L and I spent a few hours at the Cape Town book fair yesterday and managed to hear author Jodi Picoult howling like a wolf with her son Jake (in addition to talking about her novels). She was down-to-earth, enthusiastic and quite refreshing in her approach to writing. I’ve not yet read one of her novels but I enjoyed watching My Sister’s Keeper. It was interesting to hear her account of trying to have a discussion with the director about why they changed the ending. Apparently he basically hung up on her and then refused to speak to her on the set when she tried to speak to him about it there. (Needless to say, he won’t be directing any more movies based on one of her novels.)
When I first heard about these issue-based novels of hers, I though the idea was suspect. Doesn’t it just sound a little contrived to choose a whole bunch of contentious issues and base your novels on them? Well it did to me. But I liked the way that she explained that. From what I can remember of the discussion it had to do with being a mother and wondering about all the things that can go wrong with your child and then exploring those things from the inside out. I also liked her comment that you can edit a bad page but you can’t edit a blank one. Having three kids of her own, she found that she had to squash her writing into any time available. Sounds pretty exhausting.
But getting back to the novels and the discussion (she was in conversation with the SA editor of O magazine, Samantha Paige), the best part for me was hearing her account of the novel she is writing at the moment (which is due out in 2011). It’s called Sing you home and it’s about gay adoption. Well that’s one of the issues. The book will be accompanied by a CD with each song title being the title of a chapter (with Picoult herself writing the lyrics). How’s that for self-belief? I’m almost a little surprised that she didn’t write and perform the music herself. But she makes an excellent point in saying that once you’ve heard someone’s story and heard them expressing their emotions in a heartfelt way, it’s much more difficult to judge them. And of course when you’re dealing with a subject like gay adoption (and related fertility issues) then the religious right has a lot to say about that.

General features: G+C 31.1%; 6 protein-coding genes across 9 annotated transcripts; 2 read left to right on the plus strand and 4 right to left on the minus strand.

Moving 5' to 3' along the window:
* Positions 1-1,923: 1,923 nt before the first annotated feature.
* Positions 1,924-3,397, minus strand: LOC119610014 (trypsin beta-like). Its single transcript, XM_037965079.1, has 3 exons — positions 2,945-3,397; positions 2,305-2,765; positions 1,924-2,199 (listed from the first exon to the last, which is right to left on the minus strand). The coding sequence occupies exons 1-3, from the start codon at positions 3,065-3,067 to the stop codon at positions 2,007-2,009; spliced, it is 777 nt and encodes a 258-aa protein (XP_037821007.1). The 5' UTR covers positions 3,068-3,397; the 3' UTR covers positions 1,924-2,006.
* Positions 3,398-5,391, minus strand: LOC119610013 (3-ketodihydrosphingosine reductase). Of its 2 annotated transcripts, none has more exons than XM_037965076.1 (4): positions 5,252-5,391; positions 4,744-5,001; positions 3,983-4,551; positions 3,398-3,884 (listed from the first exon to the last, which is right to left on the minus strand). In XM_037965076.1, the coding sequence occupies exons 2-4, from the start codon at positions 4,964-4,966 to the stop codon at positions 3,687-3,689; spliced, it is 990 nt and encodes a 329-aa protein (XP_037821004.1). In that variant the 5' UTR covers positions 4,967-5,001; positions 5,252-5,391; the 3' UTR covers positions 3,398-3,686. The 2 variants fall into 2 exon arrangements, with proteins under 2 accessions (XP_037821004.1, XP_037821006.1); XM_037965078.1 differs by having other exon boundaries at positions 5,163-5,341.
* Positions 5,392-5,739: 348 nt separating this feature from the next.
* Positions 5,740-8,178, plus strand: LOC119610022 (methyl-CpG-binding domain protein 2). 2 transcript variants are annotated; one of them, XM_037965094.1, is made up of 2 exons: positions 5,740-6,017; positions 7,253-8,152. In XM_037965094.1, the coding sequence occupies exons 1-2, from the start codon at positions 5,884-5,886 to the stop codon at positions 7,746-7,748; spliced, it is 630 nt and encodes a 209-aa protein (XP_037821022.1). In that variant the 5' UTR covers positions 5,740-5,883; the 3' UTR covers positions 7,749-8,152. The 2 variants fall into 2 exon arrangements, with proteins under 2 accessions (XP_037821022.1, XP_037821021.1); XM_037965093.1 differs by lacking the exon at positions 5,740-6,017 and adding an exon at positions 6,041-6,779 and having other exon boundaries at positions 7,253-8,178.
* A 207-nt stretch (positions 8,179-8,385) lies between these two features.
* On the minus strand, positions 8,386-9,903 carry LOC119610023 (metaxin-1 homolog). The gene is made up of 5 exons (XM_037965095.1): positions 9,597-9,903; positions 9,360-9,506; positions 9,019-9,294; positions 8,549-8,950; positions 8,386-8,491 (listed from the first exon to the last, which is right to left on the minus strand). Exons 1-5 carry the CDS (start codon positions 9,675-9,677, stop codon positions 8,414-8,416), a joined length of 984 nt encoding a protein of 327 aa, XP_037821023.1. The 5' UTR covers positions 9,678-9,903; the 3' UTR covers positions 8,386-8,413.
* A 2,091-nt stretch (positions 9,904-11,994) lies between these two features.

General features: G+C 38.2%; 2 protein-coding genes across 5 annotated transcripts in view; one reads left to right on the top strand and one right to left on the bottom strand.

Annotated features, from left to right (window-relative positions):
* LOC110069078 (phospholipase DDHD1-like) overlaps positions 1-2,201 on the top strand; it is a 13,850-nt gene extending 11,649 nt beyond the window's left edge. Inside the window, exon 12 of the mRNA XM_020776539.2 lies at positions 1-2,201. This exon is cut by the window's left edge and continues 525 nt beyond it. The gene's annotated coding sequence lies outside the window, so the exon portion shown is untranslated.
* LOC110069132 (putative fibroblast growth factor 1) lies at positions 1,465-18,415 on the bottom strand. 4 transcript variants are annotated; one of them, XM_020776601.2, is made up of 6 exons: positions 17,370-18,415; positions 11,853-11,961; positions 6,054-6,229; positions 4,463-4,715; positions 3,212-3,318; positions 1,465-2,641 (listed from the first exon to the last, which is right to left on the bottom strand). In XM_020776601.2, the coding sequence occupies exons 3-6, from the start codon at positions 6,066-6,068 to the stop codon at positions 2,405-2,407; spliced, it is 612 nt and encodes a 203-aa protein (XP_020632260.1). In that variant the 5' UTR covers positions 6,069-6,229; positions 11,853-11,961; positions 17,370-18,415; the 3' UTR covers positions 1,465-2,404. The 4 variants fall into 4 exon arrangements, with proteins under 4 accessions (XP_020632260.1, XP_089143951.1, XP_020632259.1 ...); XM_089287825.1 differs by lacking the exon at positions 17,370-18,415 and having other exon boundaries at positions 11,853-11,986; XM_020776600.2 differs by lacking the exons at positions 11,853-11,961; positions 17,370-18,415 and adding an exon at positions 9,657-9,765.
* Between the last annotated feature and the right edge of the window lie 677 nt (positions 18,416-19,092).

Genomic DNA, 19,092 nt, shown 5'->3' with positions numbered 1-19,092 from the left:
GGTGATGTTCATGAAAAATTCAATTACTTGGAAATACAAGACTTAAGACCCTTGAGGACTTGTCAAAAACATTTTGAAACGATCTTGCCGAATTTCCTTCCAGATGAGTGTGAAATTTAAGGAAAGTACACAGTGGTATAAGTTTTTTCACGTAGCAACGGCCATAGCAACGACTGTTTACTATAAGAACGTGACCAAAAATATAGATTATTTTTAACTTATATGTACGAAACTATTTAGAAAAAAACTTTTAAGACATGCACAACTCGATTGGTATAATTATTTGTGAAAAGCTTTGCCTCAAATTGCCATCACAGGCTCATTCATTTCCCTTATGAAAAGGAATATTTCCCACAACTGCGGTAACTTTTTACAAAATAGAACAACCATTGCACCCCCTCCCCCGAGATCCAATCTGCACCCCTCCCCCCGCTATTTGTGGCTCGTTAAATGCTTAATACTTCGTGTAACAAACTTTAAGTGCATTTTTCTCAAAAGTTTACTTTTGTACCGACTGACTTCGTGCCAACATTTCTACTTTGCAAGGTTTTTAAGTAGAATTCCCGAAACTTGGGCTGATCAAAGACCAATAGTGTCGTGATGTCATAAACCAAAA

We also wandered around looking at the various stalls and L bought a kid’s book for her niece (Abby’s Aquarium) and I got pressured into buying a book on children’s health in South Africa. I already have a pile of books to take to Darfur (more on this next time) so I wasn’t tempted to buy anything else. But it was great to see so many new titles and to see the crowds that always turn out for these events. Of course I’m not really a fan of crowds but at least there were no vuvuzelas! And the bar-one ice-cream was excellent.
I’m happy to report that I’m feeling a lot better about my upcoming trip to Darfur. I’m still heading off in early September and I’m not sure when exactly I’ll be coming back (hopefully the end of November) but I’m far more relaxed about it. I didn’t make one call about it in the past week or so and I’ll start worrying again about the slow process of my passport and visa applications from tomorrow.
I’m also still not ready to tell you about my and L’s news just yet. That will have to wait for another few weeks. But things are looking good and we had our respective parents over for brunch on Sunday. L cooked up some delicious muesli and I even tried to make some marmite biscuits (since L likes marmite). It was only after I’d put them in the oven that I realised that I was supposed to add two egg yolks to the flour / butter mixture and so the biscuits were more blobs than anything else. And quite rich considering the amount of butter that went in there. I still had fun making them though. And no, that was not what we served the parents. We gave them some yummy fruit salad with yoghurt and muesli; croissants with jam and cheese; eggs, bacon and sausage and some coffee to finish off. The parents got on extremely well and L’s parents have already been invited for lunch at Betty’s.